For people who are unfamiliar with chiropractic or may have yet to experience a treatment for the first time, there are a lot of questions that can arise. Let’s look at some of these common questions and dispel a few chiropractic myths along the way.
1. What do chiropractors do? Chiropractic care centers around restoring proper function to the spine. In addition to the spine, we are trained to work on any joint in the body. Because our posture, muscle tone, and movement patterns directly affect our joints, many chiropractors address these components in the care they provide. At Live Well Chiropractic and Pilates Center, we use a whole body approach that includes pilates, massage, and acupuncture to help address the needs of our patients.
2. What does it mean to be adjusted? This term refers to a variety of ways chiropractors restore movement to a joint. Most often this involves the chiropractor using his or her hands to bring a joint to tension and then applying a force to move it slightly beyond that tension. Some use instruments such as in the Activator technique to make the adjustment. Some use other special tables that move with the adjustment to allow for less force to be applied while still achieving the desired correction. Often you will find practitioners who combine techniques to accommodate the needs and conditions of the patient.
3. What happens when I get adjusted? By restoring proper motion to the joint, lots of things happen in your body. When a joint loses its best functioning, our body increases chemical inflammation in the area, muscles can become more rigid and guarded, even pain receptors become more sensitive to pain. Adjustments can directly impact these negative affects by allowing muscles to relax, inflammation to decrease, and by decreasing pain.
4. What’s that noise? The crack…new patients are often unprepared for the resulting noise they hear/feel during an adjustment. The noise is called cavitation. It occurs when the gases that are found in the fluid of the joint release as it opens up during the adjustment. It is not, as some people initially think, bones moving against each other. Additionally, you may not always hear the cavitation, but that doesn’t mean that motion has not been restored. In fact some chiropractic techniques rarely if ever have a cavitation.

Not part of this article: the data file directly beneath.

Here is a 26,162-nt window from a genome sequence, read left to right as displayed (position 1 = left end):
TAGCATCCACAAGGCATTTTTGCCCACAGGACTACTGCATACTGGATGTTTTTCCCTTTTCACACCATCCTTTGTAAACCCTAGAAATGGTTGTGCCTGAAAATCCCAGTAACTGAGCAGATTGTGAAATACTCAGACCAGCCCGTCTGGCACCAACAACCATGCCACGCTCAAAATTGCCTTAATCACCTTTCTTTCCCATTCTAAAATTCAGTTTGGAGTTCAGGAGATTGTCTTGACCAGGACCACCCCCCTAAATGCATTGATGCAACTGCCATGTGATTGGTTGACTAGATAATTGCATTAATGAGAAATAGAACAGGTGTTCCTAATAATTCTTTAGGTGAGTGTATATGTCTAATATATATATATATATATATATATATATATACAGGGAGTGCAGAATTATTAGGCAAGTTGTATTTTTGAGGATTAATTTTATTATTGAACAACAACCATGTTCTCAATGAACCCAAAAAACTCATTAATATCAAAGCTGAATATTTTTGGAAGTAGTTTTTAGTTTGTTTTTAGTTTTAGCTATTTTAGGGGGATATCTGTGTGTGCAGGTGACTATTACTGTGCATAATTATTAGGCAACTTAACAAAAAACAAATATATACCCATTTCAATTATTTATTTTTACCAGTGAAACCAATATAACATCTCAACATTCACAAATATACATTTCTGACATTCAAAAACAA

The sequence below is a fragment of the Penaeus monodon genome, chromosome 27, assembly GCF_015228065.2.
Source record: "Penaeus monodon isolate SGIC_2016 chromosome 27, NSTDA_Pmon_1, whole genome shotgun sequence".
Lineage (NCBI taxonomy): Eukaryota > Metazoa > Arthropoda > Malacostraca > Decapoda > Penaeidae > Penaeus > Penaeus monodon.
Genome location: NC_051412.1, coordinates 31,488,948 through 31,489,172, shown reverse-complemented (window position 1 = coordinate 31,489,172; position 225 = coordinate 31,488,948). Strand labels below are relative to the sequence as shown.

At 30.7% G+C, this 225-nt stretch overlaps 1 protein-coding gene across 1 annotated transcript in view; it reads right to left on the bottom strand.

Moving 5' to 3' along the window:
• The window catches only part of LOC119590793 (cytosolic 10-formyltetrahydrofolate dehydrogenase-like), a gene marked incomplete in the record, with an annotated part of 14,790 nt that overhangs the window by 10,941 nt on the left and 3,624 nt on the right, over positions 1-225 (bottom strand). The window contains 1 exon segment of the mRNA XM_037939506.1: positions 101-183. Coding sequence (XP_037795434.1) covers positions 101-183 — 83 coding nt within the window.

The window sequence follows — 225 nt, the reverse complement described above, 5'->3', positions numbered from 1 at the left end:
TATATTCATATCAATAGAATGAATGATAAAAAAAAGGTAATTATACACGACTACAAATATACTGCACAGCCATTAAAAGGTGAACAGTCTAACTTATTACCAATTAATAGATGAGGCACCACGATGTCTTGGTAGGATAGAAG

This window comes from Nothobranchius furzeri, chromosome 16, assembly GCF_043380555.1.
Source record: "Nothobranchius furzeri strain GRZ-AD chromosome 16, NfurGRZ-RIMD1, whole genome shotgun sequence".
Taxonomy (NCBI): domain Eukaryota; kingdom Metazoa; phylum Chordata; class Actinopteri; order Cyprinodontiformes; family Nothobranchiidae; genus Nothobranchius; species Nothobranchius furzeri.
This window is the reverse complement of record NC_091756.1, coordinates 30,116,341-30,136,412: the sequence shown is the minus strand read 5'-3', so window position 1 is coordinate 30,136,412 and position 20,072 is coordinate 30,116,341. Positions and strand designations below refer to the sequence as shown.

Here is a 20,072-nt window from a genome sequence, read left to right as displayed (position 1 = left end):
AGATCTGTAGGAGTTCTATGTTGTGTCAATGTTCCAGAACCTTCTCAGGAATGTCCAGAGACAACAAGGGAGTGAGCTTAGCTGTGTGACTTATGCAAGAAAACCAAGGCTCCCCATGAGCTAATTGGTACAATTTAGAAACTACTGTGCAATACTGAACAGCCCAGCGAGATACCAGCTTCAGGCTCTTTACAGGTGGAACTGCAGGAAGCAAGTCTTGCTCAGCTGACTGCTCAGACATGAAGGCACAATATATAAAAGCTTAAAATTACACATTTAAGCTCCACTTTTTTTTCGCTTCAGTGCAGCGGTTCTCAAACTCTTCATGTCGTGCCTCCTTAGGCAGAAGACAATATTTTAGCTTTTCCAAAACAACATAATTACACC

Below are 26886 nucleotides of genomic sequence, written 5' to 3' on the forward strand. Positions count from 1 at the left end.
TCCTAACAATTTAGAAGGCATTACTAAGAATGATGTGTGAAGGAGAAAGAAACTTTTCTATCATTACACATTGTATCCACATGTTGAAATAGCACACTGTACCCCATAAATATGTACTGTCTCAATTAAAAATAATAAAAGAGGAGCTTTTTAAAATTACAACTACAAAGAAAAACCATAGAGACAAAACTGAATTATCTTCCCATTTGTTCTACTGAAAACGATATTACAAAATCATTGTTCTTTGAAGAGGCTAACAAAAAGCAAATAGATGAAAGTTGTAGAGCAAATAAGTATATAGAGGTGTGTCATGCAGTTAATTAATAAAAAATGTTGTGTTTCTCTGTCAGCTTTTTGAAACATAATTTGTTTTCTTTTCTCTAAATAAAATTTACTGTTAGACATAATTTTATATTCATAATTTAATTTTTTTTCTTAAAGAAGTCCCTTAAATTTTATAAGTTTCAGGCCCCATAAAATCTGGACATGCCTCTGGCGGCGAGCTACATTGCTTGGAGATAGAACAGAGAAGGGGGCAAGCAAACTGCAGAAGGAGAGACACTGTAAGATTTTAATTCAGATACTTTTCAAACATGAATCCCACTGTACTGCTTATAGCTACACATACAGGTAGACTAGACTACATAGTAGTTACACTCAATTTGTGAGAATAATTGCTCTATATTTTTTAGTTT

5. Do all chiropractors make you come back for lots of visits? As a profession we’ve gotten the reputation for wanting patients to sign up for numerous visits. While the number of visits required to address a condition or injury is up to the experience of the doctor, here’s one way to look at it. Often, even in the case of injuries, there are long-standing patterns that have created the real cause of the problem. These patterns cannot normally be fixed with one quick adjustment even though patients often report feeling significant improvement. Our bodies have to adapt and change. This takes time and repetition. Think of it this way, when you have an infection, you don’t normally take one dose of antibiotics. Instead you are prescribed a course of medication to support your body in its own healing. Addressing, for example, your long-standing low back pain through chiropractic care is no different.
6. Should I wait until I’m in pain to see my chiropractor for care? No. Simply put, pain is your body’s last resort. Long before you feel pain, your body may be having structural changes from things like poor posture or prolonged sitting positions at work. Your body is always seeking to adapt to its environment, even when that forces it to run less than optimally. Don’t wait for your body to say “I’ve had enough” to get adjusted. Keep a regular regimen of chiropractic care. Keep both your nervous system and your musculoskeletal system working at its highest level.